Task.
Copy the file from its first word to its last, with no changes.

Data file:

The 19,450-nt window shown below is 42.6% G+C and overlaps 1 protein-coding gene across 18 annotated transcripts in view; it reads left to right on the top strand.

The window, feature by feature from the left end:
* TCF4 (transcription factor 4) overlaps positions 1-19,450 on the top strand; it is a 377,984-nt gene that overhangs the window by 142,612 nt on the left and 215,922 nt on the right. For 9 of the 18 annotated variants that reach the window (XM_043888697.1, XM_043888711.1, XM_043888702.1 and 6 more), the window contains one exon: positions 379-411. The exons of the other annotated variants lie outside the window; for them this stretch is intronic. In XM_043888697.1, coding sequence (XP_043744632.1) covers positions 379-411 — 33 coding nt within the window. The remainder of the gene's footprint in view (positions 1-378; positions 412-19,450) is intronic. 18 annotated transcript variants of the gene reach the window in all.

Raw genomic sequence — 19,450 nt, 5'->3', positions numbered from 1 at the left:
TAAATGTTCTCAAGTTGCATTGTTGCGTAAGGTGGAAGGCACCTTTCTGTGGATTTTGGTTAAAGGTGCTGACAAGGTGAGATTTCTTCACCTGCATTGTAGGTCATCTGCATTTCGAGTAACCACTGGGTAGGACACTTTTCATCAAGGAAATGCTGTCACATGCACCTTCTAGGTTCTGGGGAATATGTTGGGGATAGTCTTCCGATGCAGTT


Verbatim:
The 19,450-nt window shown below is 42.6% G+C and overlaps 1 protein-coding gene across 18 annotated transcripts in view; it reads left to right on the top strand.

The window, feature by feature from the left end:
* TCF4 (transcription factor 4) overlaps positions 1-19,450 on the top strand; it is a 377,984-nt gene that overhangs the window by 142,612 nt on the left and 215,922 nt on the right. For 9 of the 18 annotated variants that reach the window (XM_043888697.1, XM_043888711.1, XM_043888702.1 and 6 more), the window contains one exon: positions 379-411. The exons of the other annotated variants lie outside the window; for them this stretch is intronic. In XM_043888697.1, coding sequence (XP_043744632.1) covers positions 379-411 — 33 coding nt within the window. The remainder of the gene's footprint in view (positions 1-378; positions 412-19,450) is intronic. 18 annotated transcript variants of the gene reach the window in all.

Raw genomic sequence — 19,450 nt, 5'->3', positions numbered from 1 at the left:
TAAATGTTCTCAAGTTGCATTGTTGCGTAAGGTGGAAGGCACCTTTCTGTGGATTTTGGTTAAAGGTGCTGACAAGGTGAGATTTCTTCACCTGCATTGTAGGTCATCTGCATTTCGAGTAACCACTGGGTAGGACACTTTTCATCAAGGAAATGCTGTCACATGCACCTTCTAGGTTCTGGGGAATATGTTGGGGATAGTCTTCCGATGCAGTT